(director: Ken Loach; screenwriter: Jim Allen; cinematographer: Clive Tickner; editor: Jonathan Morris; music: Stewart Copeland; cast: Frances McDormand (Ingrid Jessner), Brad Dourif (Paul Sullivan), Brian Cox (Paul Kerrigan), Mai Zetterling (Moa), Bernard Bloch (Henri), John Benfield (Maxwell), Jim Norton (Brodie), Patrick Kavanaugh (Alec Nevin), Bernard Archard (Sir Robert Neil), Maurice Roeves (Harris), Michelle Fairley (Teresa Doyle); Runtime: 106; MPAA Rating: R; producer: Eric Fellner; MGM/Hemdale Film Corporation; 1990-UK)
“Moving fictionalized political thriller that’s based on fact.”
Reviewed by Dennis Schwartz
The populist maker of social realist dramas favoring the working-class, Brit filmmaker Ken Loach (“Kes”/”Bread and Roses”), directs in a documentary-style this well-crafted, excellently acted and moving fictionalized political thriller that’s based on fact. It’s scripted by Jim Allen, and is set in the early ’80s in a Northern Ireland living with an unhealthy police presence and under terrorists attacks from the IRA. It offers a severe reprimand of Britain’s uneven policy in Northern Ireland and points to their government as the villains, but in fairness omits showing the atrocities of the terrorist IRA followers.
Hidden Agenda was inspired by the investigation into the Royal Ulster Constabulary’s ruthless “shoot to kill” policy by which the British security forces are allowed to fire at suspected I.R.A. terrorists on sight in Northern Ireland.
The film begins in 1981 by a quote from the Conservative Party Prime Mininster, Margaret Thatcher, who insists that Northern Ireland is part of Britain. It ends with one from a former British intelligence agent, stating, “There are two laws running this country: one for the security forces and the other for the rest of us.” Which is viewed as the Hidden Agenda.
Paul Sullivan (Brad Dourif) and Ingrid Jessner (Frances McDormand) are American attorneys serving on a human rights group working to monitor cases of prisoner mistreatment in war-torn Belfast. In Belfast, the IRA driver and his passenger Paul are gunned-down in a car ambush on an isolated road by those who don’t want Paul to reveal the tape he was given that the Labor Party was unfairly attacked by the Conservative Party that brought about the election of Thatcher. When the ambush is covered-up by the local authorities (claiming the car ran through an ordinary checkpoint) and the tape is missing, Britain sends in its top investigator, Inspector Paul Kerrigan (Brian Cox), to co-investigate what really happened with Sullivan’s girlfriend, Ingrid.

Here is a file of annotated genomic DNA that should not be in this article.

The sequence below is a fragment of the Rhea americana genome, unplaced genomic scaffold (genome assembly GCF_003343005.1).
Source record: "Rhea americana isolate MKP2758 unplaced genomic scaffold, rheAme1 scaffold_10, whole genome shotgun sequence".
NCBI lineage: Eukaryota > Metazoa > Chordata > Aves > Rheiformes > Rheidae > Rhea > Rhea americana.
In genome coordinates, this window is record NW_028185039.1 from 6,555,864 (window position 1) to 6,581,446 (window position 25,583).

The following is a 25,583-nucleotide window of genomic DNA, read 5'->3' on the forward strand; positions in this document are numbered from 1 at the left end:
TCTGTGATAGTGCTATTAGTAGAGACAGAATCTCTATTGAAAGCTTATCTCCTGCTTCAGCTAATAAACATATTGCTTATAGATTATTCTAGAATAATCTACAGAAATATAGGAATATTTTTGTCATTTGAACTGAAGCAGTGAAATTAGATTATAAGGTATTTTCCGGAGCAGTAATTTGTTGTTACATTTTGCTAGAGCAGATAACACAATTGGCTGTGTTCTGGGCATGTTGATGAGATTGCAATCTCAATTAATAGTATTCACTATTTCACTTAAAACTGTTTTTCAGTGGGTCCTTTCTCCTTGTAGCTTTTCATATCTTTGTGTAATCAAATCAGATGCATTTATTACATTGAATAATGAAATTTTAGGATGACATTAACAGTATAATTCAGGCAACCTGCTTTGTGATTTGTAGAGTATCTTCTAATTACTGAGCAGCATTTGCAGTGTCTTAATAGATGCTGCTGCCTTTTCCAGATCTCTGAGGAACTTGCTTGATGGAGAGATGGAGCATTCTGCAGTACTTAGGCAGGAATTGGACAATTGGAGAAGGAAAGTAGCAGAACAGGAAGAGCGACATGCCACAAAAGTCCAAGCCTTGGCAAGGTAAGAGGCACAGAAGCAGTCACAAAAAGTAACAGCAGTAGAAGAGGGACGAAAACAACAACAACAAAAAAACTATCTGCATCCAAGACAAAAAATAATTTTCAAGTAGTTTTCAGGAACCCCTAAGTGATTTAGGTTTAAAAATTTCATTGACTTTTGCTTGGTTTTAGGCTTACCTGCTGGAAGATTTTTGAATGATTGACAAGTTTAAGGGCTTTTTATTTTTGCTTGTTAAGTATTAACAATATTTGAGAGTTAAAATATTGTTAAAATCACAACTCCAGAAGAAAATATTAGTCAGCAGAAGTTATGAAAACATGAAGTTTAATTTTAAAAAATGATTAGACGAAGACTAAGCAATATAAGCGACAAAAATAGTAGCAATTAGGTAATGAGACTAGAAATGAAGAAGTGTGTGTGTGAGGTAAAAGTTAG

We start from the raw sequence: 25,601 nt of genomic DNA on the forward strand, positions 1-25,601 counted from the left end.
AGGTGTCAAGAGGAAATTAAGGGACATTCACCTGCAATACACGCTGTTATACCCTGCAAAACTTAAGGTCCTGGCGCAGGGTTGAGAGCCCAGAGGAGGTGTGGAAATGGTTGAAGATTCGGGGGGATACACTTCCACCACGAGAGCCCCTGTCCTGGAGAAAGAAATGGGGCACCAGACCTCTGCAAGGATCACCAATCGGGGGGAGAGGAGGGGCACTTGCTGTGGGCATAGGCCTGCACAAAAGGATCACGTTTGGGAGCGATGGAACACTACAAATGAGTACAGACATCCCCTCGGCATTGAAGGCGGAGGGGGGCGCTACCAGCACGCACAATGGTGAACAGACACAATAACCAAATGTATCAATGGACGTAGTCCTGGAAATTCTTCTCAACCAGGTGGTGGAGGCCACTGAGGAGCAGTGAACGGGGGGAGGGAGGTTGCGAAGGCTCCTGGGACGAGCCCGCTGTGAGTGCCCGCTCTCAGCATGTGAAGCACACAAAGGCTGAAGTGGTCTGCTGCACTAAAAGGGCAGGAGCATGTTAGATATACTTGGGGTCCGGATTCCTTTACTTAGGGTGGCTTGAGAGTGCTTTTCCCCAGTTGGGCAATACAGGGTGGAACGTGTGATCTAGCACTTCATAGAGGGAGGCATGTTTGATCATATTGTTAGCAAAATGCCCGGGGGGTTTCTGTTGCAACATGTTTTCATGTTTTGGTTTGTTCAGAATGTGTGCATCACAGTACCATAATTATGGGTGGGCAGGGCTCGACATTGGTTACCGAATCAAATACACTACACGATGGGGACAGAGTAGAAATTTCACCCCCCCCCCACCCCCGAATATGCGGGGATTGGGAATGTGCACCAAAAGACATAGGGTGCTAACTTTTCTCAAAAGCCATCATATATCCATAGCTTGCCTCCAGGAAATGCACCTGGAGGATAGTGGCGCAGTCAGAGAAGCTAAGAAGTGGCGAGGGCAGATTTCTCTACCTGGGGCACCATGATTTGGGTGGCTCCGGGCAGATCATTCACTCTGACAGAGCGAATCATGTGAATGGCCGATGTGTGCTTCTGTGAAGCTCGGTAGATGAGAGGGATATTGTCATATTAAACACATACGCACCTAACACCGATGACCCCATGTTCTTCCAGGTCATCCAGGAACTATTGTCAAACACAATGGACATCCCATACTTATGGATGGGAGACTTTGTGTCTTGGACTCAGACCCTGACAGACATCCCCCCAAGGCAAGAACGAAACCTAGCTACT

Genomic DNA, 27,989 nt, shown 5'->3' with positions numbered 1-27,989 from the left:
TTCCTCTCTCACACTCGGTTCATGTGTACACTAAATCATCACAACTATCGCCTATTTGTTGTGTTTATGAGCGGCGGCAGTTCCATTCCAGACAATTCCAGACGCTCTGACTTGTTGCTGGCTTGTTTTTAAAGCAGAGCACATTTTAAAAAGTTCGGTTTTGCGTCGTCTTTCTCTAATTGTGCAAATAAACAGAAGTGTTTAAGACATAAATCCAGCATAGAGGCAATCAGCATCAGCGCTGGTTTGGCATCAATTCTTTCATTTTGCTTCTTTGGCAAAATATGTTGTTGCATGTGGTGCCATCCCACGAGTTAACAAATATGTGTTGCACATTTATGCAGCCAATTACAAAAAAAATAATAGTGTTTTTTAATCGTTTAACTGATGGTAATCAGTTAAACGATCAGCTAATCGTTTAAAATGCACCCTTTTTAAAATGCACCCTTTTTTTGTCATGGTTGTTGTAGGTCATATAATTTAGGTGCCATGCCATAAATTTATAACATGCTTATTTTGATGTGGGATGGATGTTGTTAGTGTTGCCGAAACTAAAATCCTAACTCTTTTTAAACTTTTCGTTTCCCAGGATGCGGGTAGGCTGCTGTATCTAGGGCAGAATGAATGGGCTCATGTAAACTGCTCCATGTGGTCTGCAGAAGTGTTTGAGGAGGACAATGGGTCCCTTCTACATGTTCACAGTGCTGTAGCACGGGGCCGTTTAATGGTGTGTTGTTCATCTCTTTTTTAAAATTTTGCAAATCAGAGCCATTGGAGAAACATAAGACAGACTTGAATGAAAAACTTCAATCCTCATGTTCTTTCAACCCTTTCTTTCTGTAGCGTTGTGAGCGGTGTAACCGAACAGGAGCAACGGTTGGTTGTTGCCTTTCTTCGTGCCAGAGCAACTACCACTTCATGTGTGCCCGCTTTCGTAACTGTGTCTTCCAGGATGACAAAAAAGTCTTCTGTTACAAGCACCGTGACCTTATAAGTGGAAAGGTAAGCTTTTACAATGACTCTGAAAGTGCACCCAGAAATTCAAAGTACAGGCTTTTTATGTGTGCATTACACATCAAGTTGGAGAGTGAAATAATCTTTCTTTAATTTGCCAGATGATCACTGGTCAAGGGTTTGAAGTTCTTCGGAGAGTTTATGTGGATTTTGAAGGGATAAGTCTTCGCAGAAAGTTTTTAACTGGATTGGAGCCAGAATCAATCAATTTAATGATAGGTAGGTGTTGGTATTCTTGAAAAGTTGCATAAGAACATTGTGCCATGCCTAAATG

The investigation reveals that the local authorities covered-up the crime, and that the mysterious tape that was made by a Captain Harris (Maurice Roeves), an ex-army intelligence officer, now in hiding and in possession of the original tape, who was voicing his opposition to his government’s unfair policy. By the film’s end he will pay the ultimate price for doing the right thing, as he passes the tape onto Ingrid.
Meanwhile Inspector Kerrigan is stymied in his pursuit of the cover-up with a threat of committing career suicide by the oily Brit government smoothies, Alec Nevin (Patrick Kavanaugh) and Sir Robert Neil (Bernard Archard), if he doesn’t play ball with them and accept their compromise solution (they’ll let him prosecute the gunmen in the car incident if he stops there in his investigation).
The film takes the real scandal head on and allows itself to voice what might have gone on among all the key players in this ugly episode in English history.
It was gripping, suspenseful and informative, without a need to be flashy or preachy. It left me feeling exhilarated, just like when I saw Costa Gavras’s Z (1969).
The film won in 1990 the Special Jury Prize at Cannes.
REVIEWED ON 5/26/2020 GRADE: A